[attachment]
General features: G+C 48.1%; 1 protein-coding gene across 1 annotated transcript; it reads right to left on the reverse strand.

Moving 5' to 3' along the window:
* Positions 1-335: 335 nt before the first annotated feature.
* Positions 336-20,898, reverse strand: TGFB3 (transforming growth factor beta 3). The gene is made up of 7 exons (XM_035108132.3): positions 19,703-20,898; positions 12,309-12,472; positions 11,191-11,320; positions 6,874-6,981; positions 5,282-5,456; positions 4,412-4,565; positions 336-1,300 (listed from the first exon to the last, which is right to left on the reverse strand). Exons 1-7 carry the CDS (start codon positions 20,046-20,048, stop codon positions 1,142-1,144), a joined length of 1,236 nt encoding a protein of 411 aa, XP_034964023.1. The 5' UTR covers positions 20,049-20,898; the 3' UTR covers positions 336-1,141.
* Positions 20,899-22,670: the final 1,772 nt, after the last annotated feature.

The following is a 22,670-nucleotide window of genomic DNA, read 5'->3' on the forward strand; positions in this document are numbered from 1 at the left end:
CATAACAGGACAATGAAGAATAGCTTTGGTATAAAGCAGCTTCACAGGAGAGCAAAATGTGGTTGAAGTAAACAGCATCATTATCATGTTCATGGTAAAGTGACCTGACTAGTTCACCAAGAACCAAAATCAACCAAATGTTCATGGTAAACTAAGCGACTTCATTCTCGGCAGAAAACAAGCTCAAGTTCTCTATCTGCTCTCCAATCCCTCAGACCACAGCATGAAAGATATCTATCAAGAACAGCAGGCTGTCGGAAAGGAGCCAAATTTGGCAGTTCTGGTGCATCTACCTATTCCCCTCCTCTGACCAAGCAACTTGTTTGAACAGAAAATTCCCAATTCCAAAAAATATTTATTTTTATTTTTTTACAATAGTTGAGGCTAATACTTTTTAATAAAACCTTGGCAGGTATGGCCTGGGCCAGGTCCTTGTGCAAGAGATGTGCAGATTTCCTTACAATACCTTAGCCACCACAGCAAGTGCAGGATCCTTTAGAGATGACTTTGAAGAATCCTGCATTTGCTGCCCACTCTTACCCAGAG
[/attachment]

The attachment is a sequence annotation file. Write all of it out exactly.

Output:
General features: G+C 48.1%; 1 protein-coding gene across 1 annotated transcript; it reads right to left on the reverse strand.

Moving 5' to 3' along the window:
* Positions 1-335: 335 nt before the first annotated feature.
* Positions 336-20,898, reverse strand: TGFB3 (transforming growth factor beta 3). The gene is made up of 7 exons (XM_035108132.3): positions 19,703-20,898; positions 12,309-12,472; positions 11,191-11,320; positions 6,874-6,981; positions 5,282-5,456; positions 4,412-4,565; positions 336-1,300 (listed from the first exon to the last, which is right to left on the reverse strand). Exons 1-7 carry the CDS (start codon positions 20,046-20,048, stop codon positions 1,142-1,144), a joined length of 1,236 nt encoding a protein of 411 aa, XP_034964023.1. The 5' UTR covers positions 20,049-20,898; the 3' UTR covers positions 336-1,141.
* Positions 20,899-22,670: the final 1,772 nt, after the last annotated feature.

The following is a 22,670-nucleotide window of genomic DNA, read 5'->3' on the forward strand; positions in this document are numbered from 1 at the left end:
CATAACAGGACAATGAAGAATAGCTTTGGTATAAAGCAGCTTCACAGGAGAGCAAAATGTGGTTGAAGTAAACAGCATCATTATCATGTTCATGGTAAAGTGACCTGACTAGTTCACCAAGAACCAAAATCAACCAAATGTTCATGGTAAACTAAGCGACTTCATTCTCGGCAGAAAACAAGCTCAAGTTCTCTATCTGCTCTCCAATCCCTCAGACCACAGCATGAAAGATATCTATCAAGAACAGCAGGCTGTCGGAAAGGAGCCAAATTTGGCAGTTCTGGTGCATCTACCTATTCCCCTCCTCTGACCAAGCAACTTGTTTGAACAGAAAATTCCCAATTCCAAAAAATATTTATTTTTATTTTTTTACAATAGTTGAGGCTAATACTTTTTAATAAAACCTTGGCAGGTATGGCCTGGGCCAGGTCCTTGTGCAAGAGATGTGCAGATTTCCTTACAATACCTTAGCCACCACAGCAAGTGCAGGATCCTTTAGAGATGACTTTGAAGAATCCTGCATTTGCTGCCCACTCTTACCCAGAG